There is also the fact that David O. McKay did privately receive revelation that the ban should continue for the time being. So, clearly the Lord did communicate his will to one of his prophets in that time span, and since at that time the Lord told him to continue with the ban, it seems safe to assume that previous prophets were likewise acting according to the Lord's will in not having lifted the ban before President McKay. I see no reason, therefore, to assume utter ineptitude on the part of the prophets in this matter.

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  3. Spot on!!! Thank you for explaining true faith.

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  4. This is so refreshing. Thank you! Have you ever heard a woman defend polygamy? Well, get your shocker face on because there are TWO women who have finally stepped up to defend a faithful LDS accounting of plural marriage in a newly launched endeavor at thewonderwomen.squarespace.com. The discussion is just getting good with the latest blog post "Picking Up the Pieces: The Possible Link Between An Unpopular Principle and the War in Heaven (and Earth) http://www.thewonderwomen.squarespace.com/blog/2014/12/10/picking-up-the-pieces
    We would love to provide a link on our site to this article. So outstanding.
    Merry Christmas!

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    1. Please feel free to link to this post on your own blog.

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    2. It's finally done.
      I would love to hear anything else you had to offer on the subject.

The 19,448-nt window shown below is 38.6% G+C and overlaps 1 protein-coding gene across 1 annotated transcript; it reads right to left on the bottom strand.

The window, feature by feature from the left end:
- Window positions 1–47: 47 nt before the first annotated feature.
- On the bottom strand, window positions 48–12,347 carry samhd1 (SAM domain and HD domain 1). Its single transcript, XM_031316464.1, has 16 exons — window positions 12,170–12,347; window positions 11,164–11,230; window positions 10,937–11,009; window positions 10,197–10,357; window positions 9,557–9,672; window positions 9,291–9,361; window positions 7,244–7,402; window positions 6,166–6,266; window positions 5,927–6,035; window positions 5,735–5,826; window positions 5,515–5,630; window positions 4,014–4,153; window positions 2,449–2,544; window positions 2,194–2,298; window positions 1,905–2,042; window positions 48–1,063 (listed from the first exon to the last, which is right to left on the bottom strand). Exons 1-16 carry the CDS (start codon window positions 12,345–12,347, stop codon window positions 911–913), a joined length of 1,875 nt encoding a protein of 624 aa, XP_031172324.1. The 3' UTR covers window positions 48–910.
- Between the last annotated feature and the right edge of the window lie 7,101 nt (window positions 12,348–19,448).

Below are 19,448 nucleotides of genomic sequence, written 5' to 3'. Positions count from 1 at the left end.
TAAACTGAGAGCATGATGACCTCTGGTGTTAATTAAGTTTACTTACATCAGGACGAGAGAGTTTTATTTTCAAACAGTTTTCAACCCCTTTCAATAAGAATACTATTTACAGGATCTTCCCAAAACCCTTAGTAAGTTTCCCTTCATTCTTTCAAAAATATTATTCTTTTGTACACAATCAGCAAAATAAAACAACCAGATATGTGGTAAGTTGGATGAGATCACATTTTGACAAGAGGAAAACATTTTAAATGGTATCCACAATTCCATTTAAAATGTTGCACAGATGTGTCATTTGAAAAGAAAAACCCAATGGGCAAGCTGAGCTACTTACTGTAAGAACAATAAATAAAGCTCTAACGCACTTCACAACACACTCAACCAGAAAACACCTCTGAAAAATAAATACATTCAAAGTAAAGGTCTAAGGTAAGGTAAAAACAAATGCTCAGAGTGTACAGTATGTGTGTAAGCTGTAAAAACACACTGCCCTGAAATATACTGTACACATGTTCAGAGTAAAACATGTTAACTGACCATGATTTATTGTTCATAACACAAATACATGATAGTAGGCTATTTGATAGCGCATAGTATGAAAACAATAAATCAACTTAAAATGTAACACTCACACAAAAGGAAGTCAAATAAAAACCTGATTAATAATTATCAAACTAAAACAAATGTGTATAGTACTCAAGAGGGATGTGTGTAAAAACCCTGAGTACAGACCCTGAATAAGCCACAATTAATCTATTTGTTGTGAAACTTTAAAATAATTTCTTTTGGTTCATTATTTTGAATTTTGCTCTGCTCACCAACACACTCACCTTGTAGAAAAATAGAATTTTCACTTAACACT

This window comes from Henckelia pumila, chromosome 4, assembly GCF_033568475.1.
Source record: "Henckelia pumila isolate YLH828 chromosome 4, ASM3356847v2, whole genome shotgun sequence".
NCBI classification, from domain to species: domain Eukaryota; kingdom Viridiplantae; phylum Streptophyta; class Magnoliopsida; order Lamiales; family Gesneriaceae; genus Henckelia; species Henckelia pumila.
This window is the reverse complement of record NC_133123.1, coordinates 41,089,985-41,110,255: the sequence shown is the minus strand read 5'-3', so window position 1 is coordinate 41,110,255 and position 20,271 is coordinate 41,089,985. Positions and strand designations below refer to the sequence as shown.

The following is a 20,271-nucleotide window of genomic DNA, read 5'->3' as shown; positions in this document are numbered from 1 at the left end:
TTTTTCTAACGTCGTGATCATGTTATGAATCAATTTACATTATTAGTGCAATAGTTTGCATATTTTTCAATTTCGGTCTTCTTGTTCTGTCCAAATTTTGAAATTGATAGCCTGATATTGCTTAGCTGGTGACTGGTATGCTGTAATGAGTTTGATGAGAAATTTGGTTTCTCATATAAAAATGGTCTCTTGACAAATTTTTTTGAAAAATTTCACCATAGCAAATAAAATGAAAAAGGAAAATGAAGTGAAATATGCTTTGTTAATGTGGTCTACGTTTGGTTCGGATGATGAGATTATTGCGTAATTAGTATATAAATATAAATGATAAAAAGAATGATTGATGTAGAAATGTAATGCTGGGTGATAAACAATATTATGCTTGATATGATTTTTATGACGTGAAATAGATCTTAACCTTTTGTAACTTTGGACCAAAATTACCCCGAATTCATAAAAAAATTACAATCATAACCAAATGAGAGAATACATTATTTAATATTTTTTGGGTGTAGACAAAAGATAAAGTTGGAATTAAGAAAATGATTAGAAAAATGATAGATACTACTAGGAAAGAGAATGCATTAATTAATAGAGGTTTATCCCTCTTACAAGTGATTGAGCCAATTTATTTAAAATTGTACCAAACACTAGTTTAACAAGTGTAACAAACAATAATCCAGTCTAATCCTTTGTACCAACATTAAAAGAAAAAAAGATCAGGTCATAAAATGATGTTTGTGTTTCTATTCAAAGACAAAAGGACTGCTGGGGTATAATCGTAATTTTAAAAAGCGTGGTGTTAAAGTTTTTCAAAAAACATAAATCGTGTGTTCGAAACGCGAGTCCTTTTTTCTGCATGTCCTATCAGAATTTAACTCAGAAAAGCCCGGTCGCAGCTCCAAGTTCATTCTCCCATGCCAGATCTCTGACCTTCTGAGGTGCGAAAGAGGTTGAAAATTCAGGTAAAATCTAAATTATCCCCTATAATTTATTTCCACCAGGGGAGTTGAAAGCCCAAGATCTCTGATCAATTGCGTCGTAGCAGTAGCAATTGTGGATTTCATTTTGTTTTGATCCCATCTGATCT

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  5. Missing from this discussion is the fact that God has always tried His people with principles in conflict. Adam and Eve were told to be fruitful and multiply, but not to partake of the fruit that would make that first commandment possible in the first place. Abraham, who'd almost been sacrificed to pagan gods as a child, was asked to do the same for the Living God to his son. Nephi, a Ten Commandments-following member of the House of Israel was told to kill Laban. Peter was told to take the Gospel to the Gentiles even though doing so before that point had been expressly forbidden. Etc. Etc. People forget that God asks us to do hard things, or things that seem to contradict His will and even have the effect of hurting others, to see if we will truly follow Him. The marriages to other women were part of that for Joseph Smith AND for Emma, as well as other men and women who were asked to participate in and tolerate the practice of plural marriage. By God's design, there will be a thoroughly justified explanation of His reasoning for it when everything is revealed at the final Judgment. All of us will be forced to admit that, no matter how crazy God's will seemed to be at one moment, it all makes perfect sense in the grand, cosmic, messy chess game that is mortality.

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  6. One who holds the view that polygamy was not of God does not necessarily follow "the image of his own god"; such a view can be reached by considering God's words recorded before D&C 132.